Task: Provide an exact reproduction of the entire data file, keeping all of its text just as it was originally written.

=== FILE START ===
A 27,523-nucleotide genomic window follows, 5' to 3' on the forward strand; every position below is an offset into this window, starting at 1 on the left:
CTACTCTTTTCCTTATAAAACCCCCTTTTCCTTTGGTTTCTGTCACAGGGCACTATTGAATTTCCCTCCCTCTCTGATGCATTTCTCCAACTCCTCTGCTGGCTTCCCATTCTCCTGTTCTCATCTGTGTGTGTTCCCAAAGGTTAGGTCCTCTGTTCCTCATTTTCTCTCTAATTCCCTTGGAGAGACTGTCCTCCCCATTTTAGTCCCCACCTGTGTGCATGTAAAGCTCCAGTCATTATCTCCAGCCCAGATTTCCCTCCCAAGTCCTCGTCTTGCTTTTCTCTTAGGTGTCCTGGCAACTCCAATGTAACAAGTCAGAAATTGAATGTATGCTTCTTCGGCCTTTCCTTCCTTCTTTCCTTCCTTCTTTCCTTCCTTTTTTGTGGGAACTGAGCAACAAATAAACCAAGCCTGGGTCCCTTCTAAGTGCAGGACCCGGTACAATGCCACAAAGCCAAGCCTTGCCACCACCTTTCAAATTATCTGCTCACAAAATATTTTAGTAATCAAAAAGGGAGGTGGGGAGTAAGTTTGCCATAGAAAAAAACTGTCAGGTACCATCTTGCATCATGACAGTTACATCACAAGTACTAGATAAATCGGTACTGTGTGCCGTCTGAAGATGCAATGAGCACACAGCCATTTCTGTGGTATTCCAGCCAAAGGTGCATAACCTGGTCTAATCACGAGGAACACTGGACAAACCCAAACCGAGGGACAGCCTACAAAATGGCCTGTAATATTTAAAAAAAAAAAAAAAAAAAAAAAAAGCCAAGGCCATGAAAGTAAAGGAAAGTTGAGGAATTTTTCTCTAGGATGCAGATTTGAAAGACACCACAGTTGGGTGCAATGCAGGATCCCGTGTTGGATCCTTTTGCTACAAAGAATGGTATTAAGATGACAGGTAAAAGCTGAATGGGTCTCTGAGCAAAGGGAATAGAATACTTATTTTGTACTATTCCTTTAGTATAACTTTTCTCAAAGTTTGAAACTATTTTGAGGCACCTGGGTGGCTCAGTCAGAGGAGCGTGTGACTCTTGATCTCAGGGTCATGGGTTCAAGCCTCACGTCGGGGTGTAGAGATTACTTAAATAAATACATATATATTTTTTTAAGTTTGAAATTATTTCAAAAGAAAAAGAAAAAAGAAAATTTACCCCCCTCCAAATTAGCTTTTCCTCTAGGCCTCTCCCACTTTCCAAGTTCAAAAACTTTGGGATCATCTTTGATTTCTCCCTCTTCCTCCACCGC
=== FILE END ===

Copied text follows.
A 27,523-nucleotide genomic window follows, 5' to 3' on the forward strand; every position below is an offset into this window, starting at 1 on the left:
CTACTCTTTTCCTTATAAAACCCCCTTTTCCTTTGGTTTCTGTCACAGGGCACTATTGAATTTCCCTCCCTCTCTGATGCATTTCTCCAACTCCTCTGCTGGCTTCCCATTCTCCTGTTCTCATCTGTGTGTGTTCCCAAAGGTTAGGTCCTCTGTTCCTCATTTTCTCTCTAATTCCCTTGGAGAGACTGTCCTCCCCATTTTAGTCCCCACCTGTGTGCATGTAAAGCTCCAGTCATTATCTCCAGCCCAGATTTCCCTCCCAAGTCCTCGTCTTGCTTTTCTCTTAGGTGTCCTGGCAACTCCAATGTAACAAGTCAGAAATTGAATGTATGCTTCTTCGGCCTTTCCTTCCTTCTTTCCTTCCTTCTTTCCTTCCTTTTTTGTGGGAACTGAGCAACAAATAAACCAAGCCTGGGTCCCTTCTAAGTGCAGGACCCGGTACAATGCCACAAAGCCAAGCCTTGCCACCACCTTTCAAATTATCTGCTCACAAAATATTTTAGTAATCAAAAAGGGAGGTGGGGAGTAAGTTTGCCATAGAAAAAAACTGTCAGGTACCATCTTGCATCATGACAGTTACATCACAAGTACTAGATAAATCGGTACTGTGTGCCGTCTGAAGATGCAATGAGCACACAGCCATTTCTGTGGTATTCCAGCCAAAGGTGCATAACCTGGTCTAATCACGAGGAACACTGGACAAACCCAAACCGAGGGACAGCCTACAAAATGGCCTGTAATATTTAAAAAAAAAAAAAAAAAAAAAAAAAGCCAAGGCCATGAAAGTAAAGGAAAGTTGAGGAATTTTTCTCTAGGATGCAGATTTGAAAGACACCACAGTTGGGTGCAATGCAGGATCCCGTGTTGGATCCTTTTGCTACAAAGAATGGTATTAAGATGACAGGTAAAAGCTGAATGGGTCTCTGAGCAAAGGGAATAGAATACTTATTTTGTACTATTCCTTTAGTATAACTTTTCTCAAAGTTTGAAACTATTTTGAGGCACCTGGGTGGCTCAGTCAGAGGAGCGTGTGACTCTTGATCTCAGGGTCATGGGTTCAAGCCTCACGTCGGGGTGTAGAGATTACTTAAATAAATACATATATATTTTTTTAAGTTTGAAATTATTTCAAAAGAAAAAGAAAAAAGAAAATTTACCCCCCTCCAAATTAGCTTTTCCTCTAGGCCTCTCCCACTTTCCAAGTTCAAAAACTTTGGGATCATCTTTGATTTCTCCCTCTTCCTCCACCGC